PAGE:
Brittany: Yeah It is. And it’s also, so it kind of goes into what I wanted to say in our, one of our earlier, like first episodes we talked about market competition and how competition makes things better, right? So NASA didn’t really have competition for a long time. NASA was the only space travel, and we don’t really think of that as being weird because how many of us are like, Yeah, let me build a spaceship and you know, go up to the moon. We don’t think like that because space is just such a weird thing, but it’s, it’s competition helps in everything, even space travel. And we never really got the opportunity to see that until Elon Musk. We had to have a pioneer, somebody willing to take risks, which we’ve talked about before, an entrepreneur willing to take risks to say, you know, I think I can do this better and I also think I can do it cheaper. And it’s so crazy to me that now we’re actually seeing like, oh yeah, he was right and if we’re right about NASA, imagine what else we’re correct about if we let the private sector take more of a role.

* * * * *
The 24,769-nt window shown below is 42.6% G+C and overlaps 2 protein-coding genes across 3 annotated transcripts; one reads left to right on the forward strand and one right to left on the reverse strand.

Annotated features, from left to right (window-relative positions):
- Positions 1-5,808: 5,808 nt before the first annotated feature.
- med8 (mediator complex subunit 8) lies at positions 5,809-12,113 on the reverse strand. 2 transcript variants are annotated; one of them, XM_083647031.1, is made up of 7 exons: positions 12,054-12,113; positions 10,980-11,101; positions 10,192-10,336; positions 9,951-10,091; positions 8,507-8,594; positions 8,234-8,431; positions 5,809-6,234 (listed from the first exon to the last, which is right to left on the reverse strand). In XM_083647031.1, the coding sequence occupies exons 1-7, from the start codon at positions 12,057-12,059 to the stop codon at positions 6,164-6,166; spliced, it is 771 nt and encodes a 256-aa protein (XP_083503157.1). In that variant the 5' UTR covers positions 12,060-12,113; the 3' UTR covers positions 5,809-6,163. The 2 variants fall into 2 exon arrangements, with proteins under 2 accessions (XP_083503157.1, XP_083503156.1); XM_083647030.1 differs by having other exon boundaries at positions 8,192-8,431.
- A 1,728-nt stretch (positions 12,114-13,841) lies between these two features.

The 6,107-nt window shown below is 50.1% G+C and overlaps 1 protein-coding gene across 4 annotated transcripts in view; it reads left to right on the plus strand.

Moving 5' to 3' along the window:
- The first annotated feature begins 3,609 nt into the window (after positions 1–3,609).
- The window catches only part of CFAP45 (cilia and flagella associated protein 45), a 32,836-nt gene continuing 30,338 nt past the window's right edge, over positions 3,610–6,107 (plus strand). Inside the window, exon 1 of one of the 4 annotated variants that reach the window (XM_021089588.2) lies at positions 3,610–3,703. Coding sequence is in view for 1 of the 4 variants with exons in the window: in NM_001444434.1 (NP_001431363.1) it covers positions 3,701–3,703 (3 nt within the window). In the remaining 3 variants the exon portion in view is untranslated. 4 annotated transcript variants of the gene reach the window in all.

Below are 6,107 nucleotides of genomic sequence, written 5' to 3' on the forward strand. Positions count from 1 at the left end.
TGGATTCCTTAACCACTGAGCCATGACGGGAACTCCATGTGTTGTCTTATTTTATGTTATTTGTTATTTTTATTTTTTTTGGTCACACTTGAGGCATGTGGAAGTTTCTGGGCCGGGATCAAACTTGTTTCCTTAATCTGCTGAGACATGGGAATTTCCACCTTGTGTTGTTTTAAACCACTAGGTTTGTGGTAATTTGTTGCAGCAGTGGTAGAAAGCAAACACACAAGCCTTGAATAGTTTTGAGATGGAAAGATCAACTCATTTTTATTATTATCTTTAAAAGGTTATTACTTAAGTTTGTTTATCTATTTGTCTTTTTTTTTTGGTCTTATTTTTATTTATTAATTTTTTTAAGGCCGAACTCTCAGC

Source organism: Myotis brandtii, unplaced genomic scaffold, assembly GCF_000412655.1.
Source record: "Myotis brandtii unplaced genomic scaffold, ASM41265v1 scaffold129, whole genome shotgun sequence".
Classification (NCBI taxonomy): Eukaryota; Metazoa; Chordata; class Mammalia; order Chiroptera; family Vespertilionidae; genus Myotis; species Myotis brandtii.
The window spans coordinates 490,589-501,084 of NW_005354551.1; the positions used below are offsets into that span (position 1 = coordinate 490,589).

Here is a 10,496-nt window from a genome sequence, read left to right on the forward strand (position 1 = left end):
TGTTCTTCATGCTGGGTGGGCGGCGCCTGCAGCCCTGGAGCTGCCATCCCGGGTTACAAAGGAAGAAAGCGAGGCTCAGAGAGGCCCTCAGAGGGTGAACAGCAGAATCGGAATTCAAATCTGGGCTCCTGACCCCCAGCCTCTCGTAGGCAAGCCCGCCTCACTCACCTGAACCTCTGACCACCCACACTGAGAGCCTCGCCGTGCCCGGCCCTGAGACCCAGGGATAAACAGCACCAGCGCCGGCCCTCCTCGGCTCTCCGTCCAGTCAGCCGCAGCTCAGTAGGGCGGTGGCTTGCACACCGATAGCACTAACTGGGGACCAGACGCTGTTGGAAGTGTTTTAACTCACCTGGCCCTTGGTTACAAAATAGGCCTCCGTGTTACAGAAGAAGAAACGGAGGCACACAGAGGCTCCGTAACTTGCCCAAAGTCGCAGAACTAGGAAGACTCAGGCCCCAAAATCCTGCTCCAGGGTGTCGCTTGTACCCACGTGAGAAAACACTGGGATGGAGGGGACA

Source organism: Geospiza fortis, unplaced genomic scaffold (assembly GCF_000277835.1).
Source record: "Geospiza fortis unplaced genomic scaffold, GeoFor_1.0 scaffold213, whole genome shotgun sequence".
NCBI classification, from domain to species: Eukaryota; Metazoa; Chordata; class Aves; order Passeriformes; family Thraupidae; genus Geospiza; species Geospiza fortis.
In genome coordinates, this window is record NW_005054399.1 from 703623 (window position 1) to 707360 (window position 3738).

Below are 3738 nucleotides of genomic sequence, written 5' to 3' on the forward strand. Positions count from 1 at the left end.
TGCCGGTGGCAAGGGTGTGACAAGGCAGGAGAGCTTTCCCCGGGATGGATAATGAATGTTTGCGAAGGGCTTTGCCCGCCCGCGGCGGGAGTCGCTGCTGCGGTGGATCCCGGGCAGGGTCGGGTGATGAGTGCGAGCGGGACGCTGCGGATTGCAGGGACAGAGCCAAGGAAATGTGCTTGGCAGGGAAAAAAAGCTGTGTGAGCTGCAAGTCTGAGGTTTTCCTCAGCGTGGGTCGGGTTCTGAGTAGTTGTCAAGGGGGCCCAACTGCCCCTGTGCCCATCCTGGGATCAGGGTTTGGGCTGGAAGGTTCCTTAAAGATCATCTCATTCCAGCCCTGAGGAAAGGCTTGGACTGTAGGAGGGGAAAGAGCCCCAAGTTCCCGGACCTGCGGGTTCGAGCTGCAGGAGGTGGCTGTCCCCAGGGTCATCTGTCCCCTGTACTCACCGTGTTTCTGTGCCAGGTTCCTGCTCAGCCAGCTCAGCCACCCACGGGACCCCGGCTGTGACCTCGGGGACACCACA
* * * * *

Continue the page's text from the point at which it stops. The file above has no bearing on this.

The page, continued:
Connor: Yeah, I think that’s totally right. It, it’s really exciting too because, from the perspective of someone like Elon Musk who wants to colonize Mars, he wants to, you know, have humans be able to live off the earth. And those are kind of fun science-fictiony, but maybe also science, reality type of situations. He is driven by kind of a different set of goals. He understands as an entrepreneur does that if he wants to get a lot of people interested in his vision, he has to make it affordable. And so he has to figure out ways to lower the price. He has to figure out, okay, I want to get into the space travel business. I want to enable you to know, someone like Britney or Connor to be able to experience space flight for themselves. And so how do I build a business that, you know, maybe at the beginning things will cost a lot, but then once I get people paying for that, I can use some of that money to then lower the cost of, you know, for the next round of customers. And then because I’ve lowered the cost more people will be interested, and more people can afford it. So then we’re getting more customers, more money. And then I can use that interest to continue to drive the price down as I get more and more customers. He actually did this with Tesla, right? They had, I believe been called the Roadster. Yep. the first, the first vehicle they came out with cost a lot of money. But the initial interest that he got in that vehicle and the people who bought it for a lot of money who could afford it, provided him money that he could then use to develop additional cars that cost less, which then appealed to more people, people. And now they’ve got vehicles that are, you know, pretty much like any other car in terms of price. And so it opens the door for many more people. So here’s space X with the government as their client. They’re still doing it way, way, way cheaper than if NASA had directly been involved. And yet as Space X gets some of these customers paying this type of money to do all these things, it allows this private company to reinvest their money into developing additional, you know, space flight opportunities, Maybe smaller rockets, or I don’t, I mean, I’m not a, you know, engineer, I don’t know how this stuff works, but they can make cheaper, faster, smaller type of systems that appeal to more and more people so that maybe one-day space flight will be just like getting a plane ticket, right? Or maybe a little more cuz it’s more involved and so forth. But you know, when, when planes of course first came around, they were very expensive. There wasn’t a lot of competition, there wasn’t a lot of demand-supply, and so forth. And so it was for rich people. Well then as time progressed, companies were able to lower their prices where now basically anyone can save up enough money for a plane ticket. It’s not that big of a deal. And I think the vision of someone like Elon Musk who understands how competition and markets work is that the same process can be applied to space flight. So that one day you and I could go to space or maybe just to kind of the edge of the, you know, orbit or atmosphere and then back down, like how exciting would that be?